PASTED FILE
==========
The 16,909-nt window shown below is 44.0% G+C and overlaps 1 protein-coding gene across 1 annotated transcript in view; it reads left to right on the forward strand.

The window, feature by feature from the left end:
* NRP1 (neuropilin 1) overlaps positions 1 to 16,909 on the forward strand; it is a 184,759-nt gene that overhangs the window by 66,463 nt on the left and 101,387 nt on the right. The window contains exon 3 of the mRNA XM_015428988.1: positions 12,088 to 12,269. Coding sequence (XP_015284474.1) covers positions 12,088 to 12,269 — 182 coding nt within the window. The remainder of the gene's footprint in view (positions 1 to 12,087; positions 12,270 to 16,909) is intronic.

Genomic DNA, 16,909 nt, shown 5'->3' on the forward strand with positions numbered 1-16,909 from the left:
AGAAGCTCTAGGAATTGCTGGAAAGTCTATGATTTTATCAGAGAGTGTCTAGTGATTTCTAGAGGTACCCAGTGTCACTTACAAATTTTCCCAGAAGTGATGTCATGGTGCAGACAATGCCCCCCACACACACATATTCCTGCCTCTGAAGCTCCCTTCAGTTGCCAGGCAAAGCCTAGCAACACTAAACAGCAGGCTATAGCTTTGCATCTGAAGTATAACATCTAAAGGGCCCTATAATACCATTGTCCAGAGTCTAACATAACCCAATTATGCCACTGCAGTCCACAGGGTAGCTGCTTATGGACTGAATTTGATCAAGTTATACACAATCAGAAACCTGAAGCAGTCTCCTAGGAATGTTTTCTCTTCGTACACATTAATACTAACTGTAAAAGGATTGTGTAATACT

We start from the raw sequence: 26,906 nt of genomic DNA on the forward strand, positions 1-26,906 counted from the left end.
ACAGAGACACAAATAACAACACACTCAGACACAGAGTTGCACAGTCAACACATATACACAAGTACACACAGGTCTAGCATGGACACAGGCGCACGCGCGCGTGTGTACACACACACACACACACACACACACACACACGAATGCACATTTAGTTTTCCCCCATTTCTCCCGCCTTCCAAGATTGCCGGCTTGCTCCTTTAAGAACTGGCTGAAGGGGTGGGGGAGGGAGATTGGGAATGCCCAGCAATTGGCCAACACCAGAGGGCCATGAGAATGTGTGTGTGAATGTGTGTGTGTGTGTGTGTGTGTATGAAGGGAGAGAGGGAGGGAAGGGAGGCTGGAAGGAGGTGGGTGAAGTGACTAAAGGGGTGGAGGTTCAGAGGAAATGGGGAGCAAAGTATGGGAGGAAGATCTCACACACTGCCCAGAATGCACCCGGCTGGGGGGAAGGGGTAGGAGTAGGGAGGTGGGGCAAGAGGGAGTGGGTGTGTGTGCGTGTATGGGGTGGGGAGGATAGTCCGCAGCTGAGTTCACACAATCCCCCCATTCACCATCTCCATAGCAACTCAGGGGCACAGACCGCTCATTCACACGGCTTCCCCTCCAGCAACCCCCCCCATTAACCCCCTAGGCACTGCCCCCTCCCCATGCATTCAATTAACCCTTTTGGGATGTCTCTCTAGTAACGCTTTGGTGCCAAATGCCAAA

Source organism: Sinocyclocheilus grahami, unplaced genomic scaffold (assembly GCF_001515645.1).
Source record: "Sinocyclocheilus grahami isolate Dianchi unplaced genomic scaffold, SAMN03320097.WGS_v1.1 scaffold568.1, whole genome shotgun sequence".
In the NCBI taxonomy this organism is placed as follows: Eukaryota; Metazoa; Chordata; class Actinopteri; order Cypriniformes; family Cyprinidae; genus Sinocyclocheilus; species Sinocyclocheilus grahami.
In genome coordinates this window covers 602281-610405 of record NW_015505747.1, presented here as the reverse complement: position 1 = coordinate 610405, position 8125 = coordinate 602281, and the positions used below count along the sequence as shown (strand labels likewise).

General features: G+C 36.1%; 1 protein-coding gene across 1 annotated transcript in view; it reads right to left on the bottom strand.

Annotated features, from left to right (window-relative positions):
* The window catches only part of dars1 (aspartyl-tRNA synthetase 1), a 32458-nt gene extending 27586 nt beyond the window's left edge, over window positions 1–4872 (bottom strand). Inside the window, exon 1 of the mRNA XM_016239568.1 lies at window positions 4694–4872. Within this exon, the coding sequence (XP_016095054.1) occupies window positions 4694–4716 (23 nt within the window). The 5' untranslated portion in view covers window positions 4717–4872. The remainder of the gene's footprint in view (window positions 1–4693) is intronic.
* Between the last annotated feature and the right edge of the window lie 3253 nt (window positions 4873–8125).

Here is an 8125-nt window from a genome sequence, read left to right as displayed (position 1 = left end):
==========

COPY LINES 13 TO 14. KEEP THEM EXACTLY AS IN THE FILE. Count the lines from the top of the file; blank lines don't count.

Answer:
Annotated features, from left to right (window-relative positions):
* The window catches only part of dars1 (aspartyl-tRNA synthetase 1), a 32458-nt gene extending 27586 nt beyond the window's left edge, over window positions 1–4872 (bottom strand). Inside the window, exon 1 of the mRNA XM_016239568.1 lies at window positions 4694–4872. Within this exon, the coding sequence (XP_016095054.1) occupies window positions 4694–4716 (23 nt within the window). The 5' untranslated portion in view covers window positions 4717–4872. The remainder of the gene's footprint in view (window positions 1–4693) is intronic.